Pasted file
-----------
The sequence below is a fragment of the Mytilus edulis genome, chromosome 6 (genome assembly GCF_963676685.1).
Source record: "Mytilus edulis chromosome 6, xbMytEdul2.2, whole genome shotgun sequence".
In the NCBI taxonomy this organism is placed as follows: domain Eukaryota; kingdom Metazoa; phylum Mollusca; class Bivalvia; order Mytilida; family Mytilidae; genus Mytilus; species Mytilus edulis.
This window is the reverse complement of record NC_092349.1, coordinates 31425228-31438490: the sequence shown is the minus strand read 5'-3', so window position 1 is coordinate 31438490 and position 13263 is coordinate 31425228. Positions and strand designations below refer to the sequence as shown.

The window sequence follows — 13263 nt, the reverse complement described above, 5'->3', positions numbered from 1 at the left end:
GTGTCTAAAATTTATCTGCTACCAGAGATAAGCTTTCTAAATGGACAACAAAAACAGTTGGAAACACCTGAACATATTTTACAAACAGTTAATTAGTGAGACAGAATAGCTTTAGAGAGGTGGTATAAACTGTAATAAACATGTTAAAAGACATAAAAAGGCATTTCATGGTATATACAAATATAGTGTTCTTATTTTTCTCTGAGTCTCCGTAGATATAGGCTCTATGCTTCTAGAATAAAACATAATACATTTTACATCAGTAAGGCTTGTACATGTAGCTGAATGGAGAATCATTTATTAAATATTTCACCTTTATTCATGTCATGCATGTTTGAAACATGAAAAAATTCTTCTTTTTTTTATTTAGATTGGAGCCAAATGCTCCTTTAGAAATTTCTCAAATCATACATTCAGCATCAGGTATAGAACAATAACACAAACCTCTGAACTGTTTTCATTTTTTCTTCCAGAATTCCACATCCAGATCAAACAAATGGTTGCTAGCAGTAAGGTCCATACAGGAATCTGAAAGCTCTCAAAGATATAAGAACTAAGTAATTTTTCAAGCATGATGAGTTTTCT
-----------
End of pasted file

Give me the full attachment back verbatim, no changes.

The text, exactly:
The sequence below is a fragment of the Mytilus edulis genome, chromosome 6 (genome assembly GCF_963676685.1).
Source record: "Mytilus edulis chromosome 6, xbMytEdul2.2, whole genome shotgun sequence".
In the NCBI taxonomy this organism is placed as follows: domain Eukaryota; kingdom Metazoa; phylum Mollusca; class Bivalvia; order Mytilida; family Mytilidae; genus Mytilus; species Mytilus edulis.
This window is the reverse complement of record NC_092349.1, coordinates 31425228-31438490: the sequence shown is the minus strand read 5'-3', so window position 1 is coordinate 31438490 and position 13263 is coordinate 31425228. Positions and strand designations below refer to the sequence as shown.

The window sequence follows — 13263 nt, the reverse complement described above, 5'->3', positions numbered from 1 at the left end:
GTGTCTAAAATTTATCTGCTACCAGAGATAAGCTTTCTAAATGGACAACAAAAACAGTTGGAAACACCTGAACATATTTTACAAACAGTTAATTAGTGAGACAGAATAGCTTTAGAGAGGTGGTATAAACTGTAATAAACATGTTAAAAGACATAAAAAGGCATTTCATGGTATATACAAATATAGTGTTCTTATTTTTCTCTGAGTCTCCGTAGATATAGGCTCTATGCTTCTAGAATAAAACATAATACATTTTACATCAGTAAGGCTTGTACATGTAGCTGAATGGAGAATCATTTATTAAATATTTCACCTTTATTCATGTCATGCATGTTTGAAACATGAAAAAATTCTTCTTTTTTTTATTTAGATTGGAGCCAAATGCTCCTTTAGAAATTTCTCAAATCATACATTCAGCATCAGGTATAGAACAATAACACAAACCTCTGAACTGTTTTCATTTTTTCTTCCAGAATTCCACATCCAGATCAAACAAATGGTTGCTAGCAGTAAGGTCCATACAGGAATCTGAAAGCTCTCAAAGATATAAGAACTAAGTAATTTTTCAAGCATGATGAGTTTTCT